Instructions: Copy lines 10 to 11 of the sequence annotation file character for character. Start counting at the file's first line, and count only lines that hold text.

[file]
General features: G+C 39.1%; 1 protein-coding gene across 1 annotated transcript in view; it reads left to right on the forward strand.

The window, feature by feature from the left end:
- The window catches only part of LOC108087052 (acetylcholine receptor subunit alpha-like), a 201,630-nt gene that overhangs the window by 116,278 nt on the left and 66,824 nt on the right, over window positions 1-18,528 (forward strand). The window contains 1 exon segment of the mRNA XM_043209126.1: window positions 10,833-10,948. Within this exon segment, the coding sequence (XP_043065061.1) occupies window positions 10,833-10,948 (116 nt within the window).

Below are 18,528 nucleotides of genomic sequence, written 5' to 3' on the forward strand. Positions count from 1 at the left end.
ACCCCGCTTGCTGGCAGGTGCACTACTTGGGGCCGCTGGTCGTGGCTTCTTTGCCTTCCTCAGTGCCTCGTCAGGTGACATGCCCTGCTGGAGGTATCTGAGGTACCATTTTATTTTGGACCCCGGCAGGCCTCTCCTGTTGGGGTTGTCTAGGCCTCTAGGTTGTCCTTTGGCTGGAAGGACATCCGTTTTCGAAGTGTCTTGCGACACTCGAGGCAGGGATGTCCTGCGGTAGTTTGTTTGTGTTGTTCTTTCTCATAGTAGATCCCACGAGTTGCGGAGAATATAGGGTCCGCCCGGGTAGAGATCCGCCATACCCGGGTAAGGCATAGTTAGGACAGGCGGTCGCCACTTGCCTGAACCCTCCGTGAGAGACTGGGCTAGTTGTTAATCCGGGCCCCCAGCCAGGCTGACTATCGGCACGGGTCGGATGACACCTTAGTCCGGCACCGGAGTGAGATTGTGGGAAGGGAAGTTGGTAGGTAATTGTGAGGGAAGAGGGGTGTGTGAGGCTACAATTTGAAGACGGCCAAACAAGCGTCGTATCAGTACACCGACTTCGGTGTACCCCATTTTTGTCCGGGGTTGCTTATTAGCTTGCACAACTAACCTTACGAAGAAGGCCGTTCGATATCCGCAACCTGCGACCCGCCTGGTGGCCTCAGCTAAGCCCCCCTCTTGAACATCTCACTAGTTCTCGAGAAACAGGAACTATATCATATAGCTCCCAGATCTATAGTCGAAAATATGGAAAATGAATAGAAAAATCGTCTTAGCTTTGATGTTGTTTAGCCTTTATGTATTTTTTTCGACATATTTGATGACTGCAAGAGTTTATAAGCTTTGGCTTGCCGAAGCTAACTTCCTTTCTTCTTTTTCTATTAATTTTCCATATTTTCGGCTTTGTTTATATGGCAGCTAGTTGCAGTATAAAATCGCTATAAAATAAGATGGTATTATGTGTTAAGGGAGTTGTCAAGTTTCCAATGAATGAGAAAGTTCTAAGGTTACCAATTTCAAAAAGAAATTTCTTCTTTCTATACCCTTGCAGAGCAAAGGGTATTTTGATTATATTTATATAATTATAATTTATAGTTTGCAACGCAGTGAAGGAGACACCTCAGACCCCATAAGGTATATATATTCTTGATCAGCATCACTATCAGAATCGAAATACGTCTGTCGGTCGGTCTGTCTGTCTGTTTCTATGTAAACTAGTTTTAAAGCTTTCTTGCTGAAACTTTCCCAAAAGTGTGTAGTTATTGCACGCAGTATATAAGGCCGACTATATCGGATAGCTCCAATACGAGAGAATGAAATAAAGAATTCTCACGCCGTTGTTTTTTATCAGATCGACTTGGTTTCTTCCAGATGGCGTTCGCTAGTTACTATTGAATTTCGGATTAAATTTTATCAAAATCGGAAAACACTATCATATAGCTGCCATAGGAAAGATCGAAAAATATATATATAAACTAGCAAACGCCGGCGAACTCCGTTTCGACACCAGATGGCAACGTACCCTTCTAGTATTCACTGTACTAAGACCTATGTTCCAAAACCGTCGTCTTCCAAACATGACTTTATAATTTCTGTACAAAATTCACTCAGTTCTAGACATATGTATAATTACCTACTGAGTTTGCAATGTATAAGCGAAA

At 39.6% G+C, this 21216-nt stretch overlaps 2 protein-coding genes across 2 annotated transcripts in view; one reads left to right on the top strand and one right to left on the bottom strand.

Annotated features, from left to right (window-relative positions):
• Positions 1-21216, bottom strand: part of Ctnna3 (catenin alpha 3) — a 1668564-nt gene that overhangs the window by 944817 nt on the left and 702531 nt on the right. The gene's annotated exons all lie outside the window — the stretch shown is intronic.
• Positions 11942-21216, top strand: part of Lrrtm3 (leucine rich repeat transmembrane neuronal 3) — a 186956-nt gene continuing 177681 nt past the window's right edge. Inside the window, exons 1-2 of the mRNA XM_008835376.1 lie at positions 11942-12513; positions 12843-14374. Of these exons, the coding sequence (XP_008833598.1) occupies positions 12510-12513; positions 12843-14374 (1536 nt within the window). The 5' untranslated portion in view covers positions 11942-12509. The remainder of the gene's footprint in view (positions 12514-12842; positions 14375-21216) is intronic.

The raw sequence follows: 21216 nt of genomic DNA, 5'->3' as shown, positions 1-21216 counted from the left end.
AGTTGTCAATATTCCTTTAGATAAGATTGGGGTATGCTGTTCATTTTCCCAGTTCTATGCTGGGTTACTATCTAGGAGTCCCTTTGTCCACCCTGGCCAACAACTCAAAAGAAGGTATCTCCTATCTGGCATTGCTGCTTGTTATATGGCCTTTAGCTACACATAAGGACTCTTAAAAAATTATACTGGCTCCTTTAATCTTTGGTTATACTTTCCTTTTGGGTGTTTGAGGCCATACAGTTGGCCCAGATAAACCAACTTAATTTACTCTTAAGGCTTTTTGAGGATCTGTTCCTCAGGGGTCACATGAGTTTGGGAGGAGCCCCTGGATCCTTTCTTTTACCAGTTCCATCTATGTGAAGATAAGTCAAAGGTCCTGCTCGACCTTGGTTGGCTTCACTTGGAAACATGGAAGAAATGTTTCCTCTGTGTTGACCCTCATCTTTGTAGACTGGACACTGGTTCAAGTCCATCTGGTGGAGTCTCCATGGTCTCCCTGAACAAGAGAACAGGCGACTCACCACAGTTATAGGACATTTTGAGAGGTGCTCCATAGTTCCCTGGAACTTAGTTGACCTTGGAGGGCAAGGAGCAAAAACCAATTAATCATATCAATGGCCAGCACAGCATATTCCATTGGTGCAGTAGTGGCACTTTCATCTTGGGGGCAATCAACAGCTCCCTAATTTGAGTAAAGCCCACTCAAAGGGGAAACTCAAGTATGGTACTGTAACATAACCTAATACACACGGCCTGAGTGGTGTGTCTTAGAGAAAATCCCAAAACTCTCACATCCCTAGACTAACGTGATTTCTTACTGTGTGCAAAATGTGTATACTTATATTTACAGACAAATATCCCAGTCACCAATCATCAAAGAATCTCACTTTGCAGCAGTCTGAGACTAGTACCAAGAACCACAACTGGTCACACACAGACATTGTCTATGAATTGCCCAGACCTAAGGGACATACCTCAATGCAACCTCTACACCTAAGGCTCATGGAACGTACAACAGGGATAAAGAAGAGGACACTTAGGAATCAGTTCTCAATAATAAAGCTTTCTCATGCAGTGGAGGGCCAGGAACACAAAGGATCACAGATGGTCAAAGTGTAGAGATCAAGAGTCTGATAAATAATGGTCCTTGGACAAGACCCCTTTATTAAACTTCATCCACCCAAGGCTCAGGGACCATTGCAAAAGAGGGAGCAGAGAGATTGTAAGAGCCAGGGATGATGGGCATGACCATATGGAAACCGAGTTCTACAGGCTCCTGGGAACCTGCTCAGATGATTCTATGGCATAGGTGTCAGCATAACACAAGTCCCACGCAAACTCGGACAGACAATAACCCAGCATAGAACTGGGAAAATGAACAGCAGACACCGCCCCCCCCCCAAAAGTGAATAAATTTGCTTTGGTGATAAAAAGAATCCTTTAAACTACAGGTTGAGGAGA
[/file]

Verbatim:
The raw sequence follows: 21216 nt of genomic DNA, 5'->3' as shown, positions 1-21216 counted from the left end.
AGTTGTCAATATTCCTTTAGATAAGATTGGGGTATGCTGTTCATTTTCCCAGTTCTATGCTGGGTTACTATCTAGGAGTCCCTTTGTCCACCCTGGCCAACAACTCAAAAGAAGGTATCTCCTATCTGGCATTGCTGCTTGTTATATGGCCTTTAGCTACACATAAGGACTCTTAAAAAATTATACTGGCTCCTTTAATCTTTGGTTATACTTTCCTTTTGGGTGTTTGAGGCCATACAGTTGGCCCAGATAAACCAACTTAATTTACTCTTAAGGCTTTTTGAGGATCTGTTCCTCAGGGGTCACATGAGTTTGGGAGGAGCCCCTGGATCCTTTCTTTTACCAGTTCCATCTATGTGAAGATAAGTCAAAGGTCCTGCTCGACCTTGGTTGGCTTCACTTGGAAACATGGAAGAAATGTTTCCTCTGTGTTGACCCTCATCTTTGTAGACTGGACACTGGTTCAAGTCCATCTGGTGGAGTCTCCATGGTCTCCCTGAACAAGAGAACAGGCGACTCACCACAGTTATAGGACATTTTGAGAGGTGCTCCATAGTTCCCTGGAACTTAGTTGACCTTGGAGGGCAAGGAGCAAAAACCAATTAATCATATCAATGGCCAGCACAGCATATTCCATTGGTGCAGTAGTGGCACTTTCATCTTGGGGGCAATCAACAGCTCCCTAATTTGAGTAAAGCCCACTCAAAGGGGAAACTCAAGTATGGTACTGTAACATAACCTAATACACACGGCCTGAGTGGTGTGTCTTAGAGAAAATCCCAAAACTCTCACATCCCTAGACTAACGTGATTTCTTACTGTGTGCAAAATGTGTATACTTATATTTACAGACAAATATCCCAGTCACCAATCATCAAAGAATCTCACTTTGCAGCAGTCTGAGACTAGTACCAAGAACCACAACTGGTCACACACAGACATTGTCTATGAATTGCCCAGACCTAAGGGACATACCTCAATGCAACCTCTACACCTAAGGCTCATGGAACGTACAACAGGGATAAAGAAGAGGACACTTAGGAATCAGTTCTCAATAATAAAGCTTTCTCATGCAGTGGAGGGCCAGGAACACAAAGGATCACAGATGGTCAAAGTGTAGAGATCAAGAGTCTGATAAATAATGGTCCTTGGACAAGACCCCTTTATTAAACTTCATCCACCCAAGGCTCAGGGACCATTGCAAAAGAGGGAGCAGAGAGATTGTAAGAGCCAGGGATGATGGGCATGACCATATGGAAACCGAGTTCTACAGGCTCCTGGGAACCTGCTCAGATGATTCTATGGCATAGGTGTCAGCATAACACAAGTCCCACGCAAACTCGGACAGACAATAACCCAGCATAGAACTGGGAAAATGAACAGCAGACACCGCCCCCCCCCCAAAAGTGAATAAATTTGCTTTGGTGATAAAAAGAATCCTTTAAACTACAGGTTGAGGAGA